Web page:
Wednesday, September 11, 2013


Ken + Julia Yonetani_Sense of Taste_2011_murray river salt_92 x 123 x 6cm

Why did you decide to become an artist?

Neither of us really made a conscious decision to become an artist. This sounds kind of naff, but maybe it was more kind of fate. One day we took a trip to a ceramics studio in Okinawa. There was a sign that said “looking for apprentices” on an old dusty window display. The studio (in Japanese “kobo”) was very rustic, all made of wood, with a huge Noborigama out the back. A couple of flea-ridden dogs came hobbling out. Right at the back of the kobo sat pottery master Toshio Kinjo, meticulously engraving traditional Okinawa fish patterns onto large ceramic pieces. This became the place where Ken ended up working for three years, nine hours a day, six days a week. And the beginning of his art career. 

It is harder to pinpoint a particular time for Julia. To her detriment, she always got very good marks at school, and followed the path of the “elite student”, from Sydney University to Tokyo University and then on to a PhD scholarship to the Australian National University. It was only when she suddenly dropped out from her academic career after having children that she really began to question what she wanted out of life. She worked as Project Manager on Ken’s Sweet Barrier Reef in Venice, and then Ken + Julia did a performance together at the beginning of 2010 in Federation Square (Global WARming IS OVER! (if you want it) bed-in). They have been collaborating together ever since.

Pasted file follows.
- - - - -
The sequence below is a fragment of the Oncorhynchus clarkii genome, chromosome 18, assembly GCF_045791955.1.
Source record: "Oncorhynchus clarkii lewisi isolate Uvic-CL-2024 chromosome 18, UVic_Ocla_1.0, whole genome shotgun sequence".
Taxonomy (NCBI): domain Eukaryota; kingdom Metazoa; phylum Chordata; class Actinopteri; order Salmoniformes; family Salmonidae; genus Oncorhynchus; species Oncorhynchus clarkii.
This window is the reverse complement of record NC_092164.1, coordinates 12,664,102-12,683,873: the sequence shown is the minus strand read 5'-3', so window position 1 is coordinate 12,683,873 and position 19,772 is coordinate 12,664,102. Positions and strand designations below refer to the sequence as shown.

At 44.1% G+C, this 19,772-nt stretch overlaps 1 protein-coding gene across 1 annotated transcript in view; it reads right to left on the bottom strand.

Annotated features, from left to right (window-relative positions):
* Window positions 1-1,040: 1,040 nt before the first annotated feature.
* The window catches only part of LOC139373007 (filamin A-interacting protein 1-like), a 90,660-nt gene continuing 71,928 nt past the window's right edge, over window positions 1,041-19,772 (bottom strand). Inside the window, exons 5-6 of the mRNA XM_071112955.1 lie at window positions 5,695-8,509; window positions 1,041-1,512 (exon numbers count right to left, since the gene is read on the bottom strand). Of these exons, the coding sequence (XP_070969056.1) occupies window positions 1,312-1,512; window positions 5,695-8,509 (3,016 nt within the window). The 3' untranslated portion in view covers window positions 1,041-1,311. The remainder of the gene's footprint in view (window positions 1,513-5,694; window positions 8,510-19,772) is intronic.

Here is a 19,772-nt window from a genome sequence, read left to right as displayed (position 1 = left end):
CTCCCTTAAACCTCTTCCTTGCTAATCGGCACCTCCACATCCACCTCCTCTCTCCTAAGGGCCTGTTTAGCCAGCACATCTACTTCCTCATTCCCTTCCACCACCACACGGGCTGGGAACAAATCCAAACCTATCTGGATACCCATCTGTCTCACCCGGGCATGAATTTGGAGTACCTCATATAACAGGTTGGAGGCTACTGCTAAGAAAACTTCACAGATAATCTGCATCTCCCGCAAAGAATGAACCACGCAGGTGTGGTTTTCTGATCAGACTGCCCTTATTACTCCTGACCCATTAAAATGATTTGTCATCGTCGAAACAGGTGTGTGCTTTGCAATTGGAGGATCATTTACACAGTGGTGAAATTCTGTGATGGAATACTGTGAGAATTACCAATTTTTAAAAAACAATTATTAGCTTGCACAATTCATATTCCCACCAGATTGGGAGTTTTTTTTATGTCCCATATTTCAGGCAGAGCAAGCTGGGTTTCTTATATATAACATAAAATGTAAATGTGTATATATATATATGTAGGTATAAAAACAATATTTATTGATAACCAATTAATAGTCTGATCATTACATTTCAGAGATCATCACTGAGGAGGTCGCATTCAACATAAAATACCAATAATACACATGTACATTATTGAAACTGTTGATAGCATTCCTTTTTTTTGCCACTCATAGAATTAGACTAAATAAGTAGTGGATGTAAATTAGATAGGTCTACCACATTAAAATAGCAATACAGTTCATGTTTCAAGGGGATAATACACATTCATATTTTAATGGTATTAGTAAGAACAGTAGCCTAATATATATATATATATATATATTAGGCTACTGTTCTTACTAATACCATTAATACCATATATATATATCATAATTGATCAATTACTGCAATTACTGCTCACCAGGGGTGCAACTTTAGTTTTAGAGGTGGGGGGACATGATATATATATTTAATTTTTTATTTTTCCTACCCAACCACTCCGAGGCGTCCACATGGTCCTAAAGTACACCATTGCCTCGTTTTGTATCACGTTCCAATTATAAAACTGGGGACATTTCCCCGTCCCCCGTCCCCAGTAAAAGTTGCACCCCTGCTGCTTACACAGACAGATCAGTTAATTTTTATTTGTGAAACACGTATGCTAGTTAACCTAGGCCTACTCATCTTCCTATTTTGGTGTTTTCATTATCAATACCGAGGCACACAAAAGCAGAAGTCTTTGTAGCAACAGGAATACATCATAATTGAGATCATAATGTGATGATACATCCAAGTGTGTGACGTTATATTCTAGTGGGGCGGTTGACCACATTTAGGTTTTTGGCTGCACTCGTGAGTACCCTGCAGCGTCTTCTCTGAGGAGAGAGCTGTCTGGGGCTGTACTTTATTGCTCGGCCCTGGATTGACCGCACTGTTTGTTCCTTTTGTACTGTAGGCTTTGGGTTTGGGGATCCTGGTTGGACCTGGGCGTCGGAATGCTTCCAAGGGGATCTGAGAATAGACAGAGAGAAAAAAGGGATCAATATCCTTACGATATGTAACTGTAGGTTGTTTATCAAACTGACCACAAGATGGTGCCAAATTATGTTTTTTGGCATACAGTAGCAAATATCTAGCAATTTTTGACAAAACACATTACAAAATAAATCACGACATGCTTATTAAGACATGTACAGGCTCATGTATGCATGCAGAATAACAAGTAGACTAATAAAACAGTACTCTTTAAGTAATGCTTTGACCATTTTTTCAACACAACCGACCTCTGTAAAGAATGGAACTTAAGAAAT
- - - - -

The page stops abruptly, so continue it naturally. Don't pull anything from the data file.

Can you explain the process behind your work and the inspiration behind this process?

It is like running a marathon, but with four legs. 
Conceptually what are the ideas and concepts being explored and conveyed through your work? 
Our work is an expression of our anxiety about the direction the world is taking.

What are your key influences as an artist?

There is a saying by the twelfth century Japanese Emperor, Joko Goshirakawa:

Nothing is born without play
Nothing is born without fun
When I hear the sound of children playing,
Even I feel the urge to join in


What is it that you want audiences to take away from your work?

Rather than take away, we like to think that it is the audience and their experience interacting with the work that gives our work its meaning. 

Tell us about one highlight from your career so far…

Everyday more we are able to make work and live our passion is a highlight for us.

What else do you have coming up in the near future and what are you working on next?

Being able to be a part of the Singapore Biennale next month (October) is a big thing for us.

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